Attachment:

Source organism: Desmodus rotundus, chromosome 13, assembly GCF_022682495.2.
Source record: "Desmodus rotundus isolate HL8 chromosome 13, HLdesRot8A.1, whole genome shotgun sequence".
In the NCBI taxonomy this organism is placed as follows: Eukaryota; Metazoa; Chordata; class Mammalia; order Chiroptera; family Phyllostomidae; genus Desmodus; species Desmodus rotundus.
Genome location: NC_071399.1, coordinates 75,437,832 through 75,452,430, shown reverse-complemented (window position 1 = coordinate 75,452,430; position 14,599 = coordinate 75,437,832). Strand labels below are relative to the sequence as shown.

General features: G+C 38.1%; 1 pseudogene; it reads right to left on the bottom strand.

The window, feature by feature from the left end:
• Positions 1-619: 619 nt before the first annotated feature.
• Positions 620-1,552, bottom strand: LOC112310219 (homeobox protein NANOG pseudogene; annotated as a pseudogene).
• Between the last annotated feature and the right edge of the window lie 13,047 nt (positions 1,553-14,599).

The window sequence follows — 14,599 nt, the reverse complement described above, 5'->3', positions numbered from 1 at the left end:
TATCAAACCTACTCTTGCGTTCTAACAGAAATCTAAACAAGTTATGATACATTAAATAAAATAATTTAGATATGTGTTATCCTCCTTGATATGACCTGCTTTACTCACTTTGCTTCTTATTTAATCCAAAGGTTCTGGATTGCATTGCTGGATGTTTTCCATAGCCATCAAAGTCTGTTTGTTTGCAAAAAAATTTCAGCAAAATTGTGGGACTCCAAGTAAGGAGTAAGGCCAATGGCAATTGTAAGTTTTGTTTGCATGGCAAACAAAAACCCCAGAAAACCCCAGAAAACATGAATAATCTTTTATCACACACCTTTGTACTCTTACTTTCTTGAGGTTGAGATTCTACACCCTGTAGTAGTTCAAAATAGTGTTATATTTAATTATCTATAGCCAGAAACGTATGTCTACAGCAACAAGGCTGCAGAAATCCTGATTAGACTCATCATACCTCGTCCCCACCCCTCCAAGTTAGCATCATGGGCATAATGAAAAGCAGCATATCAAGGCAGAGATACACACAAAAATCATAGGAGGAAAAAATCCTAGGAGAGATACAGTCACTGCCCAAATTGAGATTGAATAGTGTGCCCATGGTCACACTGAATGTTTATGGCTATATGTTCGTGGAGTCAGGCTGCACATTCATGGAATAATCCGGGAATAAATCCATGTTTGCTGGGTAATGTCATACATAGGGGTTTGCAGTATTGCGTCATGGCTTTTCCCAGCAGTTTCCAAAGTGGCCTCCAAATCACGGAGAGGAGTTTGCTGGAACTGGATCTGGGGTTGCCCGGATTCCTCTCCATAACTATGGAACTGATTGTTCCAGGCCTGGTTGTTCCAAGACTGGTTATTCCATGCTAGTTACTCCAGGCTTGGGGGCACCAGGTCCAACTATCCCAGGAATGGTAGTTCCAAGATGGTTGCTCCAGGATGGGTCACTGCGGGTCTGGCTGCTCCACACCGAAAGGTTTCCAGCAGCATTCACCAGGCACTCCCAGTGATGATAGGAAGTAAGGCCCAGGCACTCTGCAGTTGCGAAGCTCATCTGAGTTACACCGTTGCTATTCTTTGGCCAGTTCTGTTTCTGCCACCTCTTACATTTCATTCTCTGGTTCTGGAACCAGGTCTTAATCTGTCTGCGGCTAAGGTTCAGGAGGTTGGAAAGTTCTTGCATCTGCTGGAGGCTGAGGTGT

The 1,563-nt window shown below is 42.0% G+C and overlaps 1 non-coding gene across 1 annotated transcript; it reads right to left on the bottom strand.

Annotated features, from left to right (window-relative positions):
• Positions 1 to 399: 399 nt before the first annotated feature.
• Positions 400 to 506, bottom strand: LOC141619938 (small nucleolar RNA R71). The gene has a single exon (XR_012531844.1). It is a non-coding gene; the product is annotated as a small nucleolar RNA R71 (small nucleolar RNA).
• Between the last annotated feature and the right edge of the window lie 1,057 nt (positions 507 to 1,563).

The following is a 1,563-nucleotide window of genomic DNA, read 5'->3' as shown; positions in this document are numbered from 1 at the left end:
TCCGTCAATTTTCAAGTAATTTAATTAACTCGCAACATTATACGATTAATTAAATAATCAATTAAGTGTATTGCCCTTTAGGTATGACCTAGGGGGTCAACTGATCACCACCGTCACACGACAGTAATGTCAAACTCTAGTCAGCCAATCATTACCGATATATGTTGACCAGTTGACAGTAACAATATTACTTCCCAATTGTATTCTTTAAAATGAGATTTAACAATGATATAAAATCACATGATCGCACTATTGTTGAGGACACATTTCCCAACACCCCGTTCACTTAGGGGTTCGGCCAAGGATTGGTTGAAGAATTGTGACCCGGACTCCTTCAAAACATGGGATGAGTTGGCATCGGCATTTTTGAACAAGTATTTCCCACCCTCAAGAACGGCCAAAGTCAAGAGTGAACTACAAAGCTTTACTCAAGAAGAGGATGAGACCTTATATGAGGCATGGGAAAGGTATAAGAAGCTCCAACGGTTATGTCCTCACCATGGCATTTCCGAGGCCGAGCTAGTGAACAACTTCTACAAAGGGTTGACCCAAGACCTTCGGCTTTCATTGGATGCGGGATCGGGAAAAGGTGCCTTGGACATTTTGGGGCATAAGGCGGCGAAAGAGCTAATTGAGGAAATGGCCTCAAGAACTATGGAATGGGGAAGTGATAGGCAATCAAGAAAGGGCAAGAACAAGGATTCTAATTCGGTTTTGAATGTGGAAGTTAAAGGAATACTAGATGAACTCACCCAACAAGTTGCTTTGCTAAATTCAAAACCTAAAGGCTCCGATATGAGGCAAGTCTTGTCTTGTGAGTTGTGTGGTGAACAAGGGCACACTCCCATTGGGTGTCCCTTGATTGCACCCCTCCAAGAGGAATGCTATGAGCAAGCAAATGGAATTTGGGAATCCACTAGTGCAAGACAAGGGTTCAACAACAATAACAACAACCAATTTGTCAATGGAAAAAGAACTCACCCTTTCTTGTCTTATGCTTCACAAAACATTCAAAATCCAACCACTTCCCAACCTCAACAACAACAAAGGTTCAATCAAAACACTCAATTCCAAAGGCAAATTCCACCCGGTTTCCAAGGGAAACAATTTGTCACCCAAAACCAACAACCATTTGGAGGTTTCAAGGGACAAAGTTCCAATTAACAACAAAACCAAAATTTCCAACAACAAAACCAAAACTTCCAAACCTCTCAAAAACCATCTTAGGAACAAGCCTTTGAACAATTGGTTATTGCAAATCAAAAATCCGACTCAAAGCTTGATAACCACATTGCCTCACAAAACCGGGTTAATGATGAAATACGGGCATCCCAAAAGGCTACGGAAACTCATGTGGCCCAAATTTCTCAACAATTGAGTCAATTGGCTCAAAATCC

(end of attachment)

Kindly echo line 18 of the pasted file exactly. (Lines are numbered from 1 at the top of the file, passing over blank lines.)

TCCGTCAATTTTCAAGTAATTTAATTAACTCGCAACATTATACGATTAATTAAATAATCAATTAAGTGTATTGCCCTTTAGGTATGACCTAGGGGGTCAACTGATCACCACCGTCACACGACAGTAATGTCAAACTCTAGTCAGCCAATCATTACCGATATATGTTGACCAGTTGACAGTAACAATATTACTTCCCAATTGTATTCTTTAAAATGAGATTTAACAATGATATAAAATCACATGATCGCACTATTGTTGAGGACACATTTCCCAACACCCCGTTCACTTAGGGGTTCGGCCAAGGATTGGTTGAAGAATTGTGACCCGGACTCCTTCAAAACATGGGATGAGTTGGCATCGGCATTTTTGAACAAGTATTTCCCACCCTCAAGAACGGCCAAAGTCAAGAGTGAACTACAAAGCTTTACTCAAGAAGAGGATGAGACCTTATATGAGGCATGGGAAAGGTATAAGAAGCTCCAACGGTTATGTCCTCACCATGGCATTTCCGAGGCCGAGCTAGTGAACAACTTCTACAAAGGGTTGACCCAAGACCTTCGGCTTTCATTGGATGCGGGATCGGGAAAAGGTGCCTTGGACATTTTGGGGCATAAGGCGGCGAAAGAGCTAATTGAGGAAATGGCCTCAAGAACTATGGAATGGGGAAGTGATAGGCAATCAAGAAAGGGCAAGAACAAGGATTCTAATTCGGTTTTGAATGTGGAAGTTAAAGGAATACTAGATGAACTCACCCAACAAGTTGCTTTGCTAAATTCAAAACCTAAAGGCTCCGATATGAGGCAAGTCTTGTCTTGTGAGTTGTGTGGTGAACAAGGGCACACTCCCATTGGGTGTCCCTTGATTGCACCCCTCCAAGAGGAATGCTATGAGCAAGCAAATGGAATTTGGGAATCCACTAGTGCAAGACAAGGGTTCAACAACAATAACAACAACCAATTTGTCAATGGAAAAAGAACTCACCCTTTCTTGTCTTATGCTTCACAAAACATTCAAAATCCAACCACTTCCCAACCTCAACAACAACAAAGGTTCAATCAAAACACTCAATTCCAAAGGCAAATTCCACCCGGTTTCCAAGGGAAACAATTTGTCACCCAAAACCAACAACCATTTGGAGGTTTCAAGGGACAAAGTTCCAATTAACAACAAAACCAAAATTTCCAACAACAAAACCAAAACTTCCAAACCTCTCAAAAACCATCTTAGGAACAAGCCTTTGAACAATTGGTTATTGCAAATCAAAAATCCGACTCAAAGCTTGATAACCACATTGCCTCACAAAACCGGGTTAATGATGAAATACGGGCATCCCAAAAGGCTACGGAAACTCATGTGGCCCAAATTTCTCAACAATTGAGTCAATTGGCTCAAAATCC